05/09/2019 | News release | Archived content
Kansas City, Mo. - As crappie fishing heats up this spring at Smithville Lake, anglers are reminded that the length and creel limit regulation has changed for crappie at the lake. Anglers can now harvest 30 crappie, but no more than 15 crappie can be longer than nine inches. Previously, anglers could only keep 15 crappie over nine inches.
The change is designed by Missouri Department of Conservation (MDC) biologists to allow more undersized fish to be harvested. Smithville Lake has two species of the popular panfish, black crappie and white crappie. White crappie tend to grow faster, said Tory Mason, MDC fisheries management biologist. Most black crappie were not reaching the nine-inch length limit.
'Black crappie make a pretty good fillet,' Mason said of preparing fishing for cooking. 'They just never reach that nine-inch length. About 70 to 80 percent of the crappie in the lake are black crappie.'
Anglers have thus far provided positive feedback about the change, Mason said. Crappie have been near the banks spawning on sunny days, and anglers have had good success catching them on jigs or minnows.
The limit of no more than 15 fish over nine inches in length is designed to protect the white crappie from over harvest. Biologists are hoping that as the black crappie population is reduced, that will provide more food for both species and help anglers catch more of the larger fish.
Each spring's young gizzard shad are a main forage fish for crappie. But gizzard shad grow large relatively quickly, eventually too large for crappie to eat them. White crappie grow faster at Smithville Lake because they begin eating other fish, including shad, sooner than black crappie. Their mouths are also somewhat larger, enabling them to eat shad longer. Black crappie do better in lakes with more aquatic vegetation than what is found at Smithville Lake, Mason said. That's because vegetation hosts invertebrate life such as insects and crustaceans that black crappie like to eat.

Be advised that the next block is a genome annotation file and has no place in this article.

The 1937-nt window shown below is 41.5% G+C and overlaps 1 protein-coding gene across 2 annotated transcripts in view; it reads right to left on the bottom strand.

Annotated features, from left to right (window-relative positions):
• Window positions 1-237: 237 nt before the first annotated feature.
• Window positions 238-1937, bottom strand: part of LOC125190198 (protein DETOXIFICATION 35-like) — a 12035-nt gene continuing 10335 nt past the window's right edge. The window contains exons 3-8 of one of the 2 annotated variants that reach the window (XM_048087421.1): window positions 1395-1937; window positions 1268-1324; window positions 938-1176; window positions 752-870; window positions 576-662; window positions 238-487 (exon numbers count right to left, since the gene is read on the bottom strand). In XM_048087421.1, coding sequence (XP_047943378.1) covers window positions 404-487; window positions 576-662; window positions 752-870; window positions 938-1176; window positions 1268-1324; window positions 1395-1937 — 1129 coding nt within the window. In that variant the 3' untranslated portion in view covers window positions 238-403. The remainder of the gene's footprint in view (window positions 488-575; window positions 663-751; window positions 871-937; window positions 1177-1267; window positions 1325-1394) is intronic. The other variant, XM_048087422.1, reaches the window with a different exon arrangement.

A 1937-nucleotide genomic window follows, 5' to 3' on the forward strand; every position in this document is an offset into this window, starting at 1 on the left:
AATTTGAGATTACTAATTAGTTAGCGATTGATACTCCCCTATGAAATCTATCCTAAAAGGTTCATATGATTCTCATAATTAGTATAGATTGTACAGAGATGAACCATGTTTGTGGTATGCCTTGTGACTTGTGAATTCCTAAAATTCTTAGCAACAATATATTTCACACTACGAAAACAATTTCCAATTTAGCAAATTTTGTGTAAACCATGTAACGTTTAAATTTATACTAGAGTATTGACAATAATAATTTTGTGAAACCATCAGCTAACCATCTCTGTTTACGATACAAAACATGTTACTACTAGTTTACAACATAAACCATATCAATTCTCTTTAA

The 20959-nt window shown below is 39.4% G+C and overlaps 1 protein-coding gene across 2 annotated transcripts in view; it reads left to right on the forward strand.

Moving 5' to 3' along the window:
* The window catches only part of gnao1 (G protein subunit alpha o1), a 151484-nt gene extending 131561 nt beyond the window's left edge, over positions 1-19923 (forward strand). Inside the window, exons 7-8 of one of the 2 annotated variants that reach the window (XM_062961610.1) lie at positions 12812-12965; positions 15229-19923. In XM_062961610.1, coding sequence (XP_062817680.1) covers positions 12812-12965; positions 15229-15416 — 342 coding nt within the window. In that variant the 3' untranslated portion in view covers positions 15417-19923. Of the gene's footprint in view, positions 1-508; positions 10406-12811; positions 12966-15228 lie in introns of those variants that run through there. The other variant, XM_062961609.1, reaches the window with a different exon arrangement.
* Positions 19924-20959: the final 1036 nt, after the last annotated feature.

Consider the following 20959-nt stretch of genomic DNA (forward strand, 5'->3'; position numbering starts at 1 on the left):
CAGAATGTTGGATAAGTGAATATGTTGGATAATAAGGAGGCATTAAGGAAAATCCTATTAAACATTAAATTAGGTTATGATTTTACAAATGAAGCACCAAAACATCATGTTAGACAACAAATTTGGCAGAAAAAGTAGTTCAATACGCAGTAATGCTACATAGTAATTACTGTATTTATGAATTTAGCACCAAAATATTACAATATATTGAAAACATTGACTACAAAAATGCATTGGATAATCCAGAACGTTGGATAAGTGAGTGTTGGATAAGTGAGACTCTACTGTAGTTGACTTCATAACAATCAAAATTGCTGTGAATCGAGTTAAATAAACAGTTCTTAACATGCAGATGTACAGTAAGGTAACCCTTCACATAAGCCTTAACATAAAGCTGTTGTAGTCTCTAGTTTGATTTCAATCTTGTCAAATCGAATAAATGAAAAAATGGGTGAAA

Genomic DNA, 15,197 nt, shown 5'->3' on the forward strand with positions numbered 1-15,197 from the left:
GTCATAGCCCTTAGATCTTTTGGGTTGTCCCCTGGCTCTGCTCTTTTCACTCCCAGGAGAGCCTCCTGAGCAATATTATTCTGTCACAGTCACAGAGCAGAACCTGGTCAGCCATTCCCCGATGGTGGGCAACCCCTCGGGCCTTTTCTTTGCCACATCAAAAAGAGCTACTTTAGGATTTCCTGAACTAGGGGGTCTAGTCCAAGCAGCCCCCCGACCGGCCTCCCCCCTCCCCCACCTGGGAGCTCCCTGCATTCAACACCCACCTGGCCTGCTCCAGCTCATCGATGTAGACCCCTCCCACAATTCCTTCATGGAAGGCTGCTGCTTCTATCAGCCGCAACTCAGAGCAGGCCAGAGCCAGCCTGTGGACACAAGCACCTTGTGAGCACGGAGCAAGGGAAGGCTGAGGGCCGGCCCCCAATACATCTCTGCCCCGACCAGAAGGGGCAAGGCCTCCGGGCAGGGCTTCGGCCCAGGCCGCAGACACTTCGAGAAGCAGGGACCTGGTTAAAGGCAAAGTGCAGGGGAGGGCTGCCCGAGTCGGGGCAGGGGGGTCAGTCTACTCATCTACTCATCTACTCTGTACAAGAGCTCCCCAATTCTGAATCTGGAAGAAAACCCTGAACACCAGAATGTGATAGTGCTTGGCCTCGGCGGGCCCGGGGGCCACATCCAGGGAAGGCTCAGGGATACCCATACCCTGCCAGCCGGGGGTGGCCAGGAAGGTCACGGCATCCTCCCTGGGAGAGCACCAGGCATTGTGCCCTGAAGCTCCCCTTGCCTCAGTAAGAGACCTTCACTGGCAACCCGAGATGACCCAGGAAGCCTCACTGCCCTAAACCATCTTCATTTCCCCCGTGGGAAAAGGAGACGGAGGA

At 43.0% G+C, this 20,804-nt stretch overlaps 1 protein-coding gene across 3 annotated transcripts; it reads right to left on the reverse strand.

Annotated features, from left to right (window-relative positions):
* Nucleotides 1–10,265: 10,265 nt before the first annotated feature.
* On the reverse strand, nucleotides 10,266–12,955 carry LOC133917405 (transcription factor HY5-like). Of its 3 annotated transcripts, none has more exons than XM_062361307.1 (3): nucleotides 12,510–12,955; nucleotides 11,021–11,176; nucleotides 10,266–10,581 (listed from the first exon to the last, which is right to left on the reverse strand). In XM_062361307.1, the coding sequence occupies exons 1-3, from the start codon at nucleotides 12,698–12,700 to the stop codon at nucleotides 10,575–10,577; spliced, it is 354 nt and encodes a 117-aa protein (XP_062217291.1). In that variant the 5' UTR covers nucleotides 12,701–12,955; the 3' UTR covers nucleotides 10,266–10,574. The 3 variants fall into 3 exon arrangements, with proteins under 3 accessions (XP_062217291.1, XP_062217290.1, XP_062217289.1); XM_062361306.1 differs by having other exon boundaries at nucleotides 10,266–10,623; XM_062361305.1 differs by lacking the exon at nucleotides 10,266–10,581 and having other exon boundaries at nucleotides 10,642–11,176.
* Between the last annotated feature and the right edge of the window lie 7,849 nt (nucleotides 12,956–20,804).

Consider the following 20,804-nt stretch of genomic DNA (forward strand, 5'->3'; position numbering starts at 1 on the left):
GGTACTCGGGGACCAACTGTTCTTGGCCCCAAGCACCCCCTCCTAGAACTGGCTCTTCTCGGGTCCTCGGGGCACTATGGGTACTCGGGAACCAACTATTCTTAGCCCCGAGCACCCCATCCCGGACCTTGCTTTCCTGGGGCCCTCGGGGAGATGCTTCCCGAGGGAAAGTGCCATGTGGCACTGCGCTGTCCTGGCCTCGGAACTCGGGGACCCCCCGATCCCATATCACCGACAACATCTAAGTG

MDC biologists have monitored fish populations in the lake for years. Regulation changes are based on scientific data and are designed to boost the entire fishery resource.
'It will take a few years to see what the effects of the regulation change will be,' Mason said, 'but we all expect it to be positive.'
For more information about fishing in Missouri, visit http://mdc.mo.gov/fishing. Also, MDC's MO Fishing app allows anglers to use digital devices to check regulations, find places to fish, and even get GPS coordinates for sunken brush piles in lakes that attract fish. To download the app, visit https://short.mdc.mo.gov/ZJZ.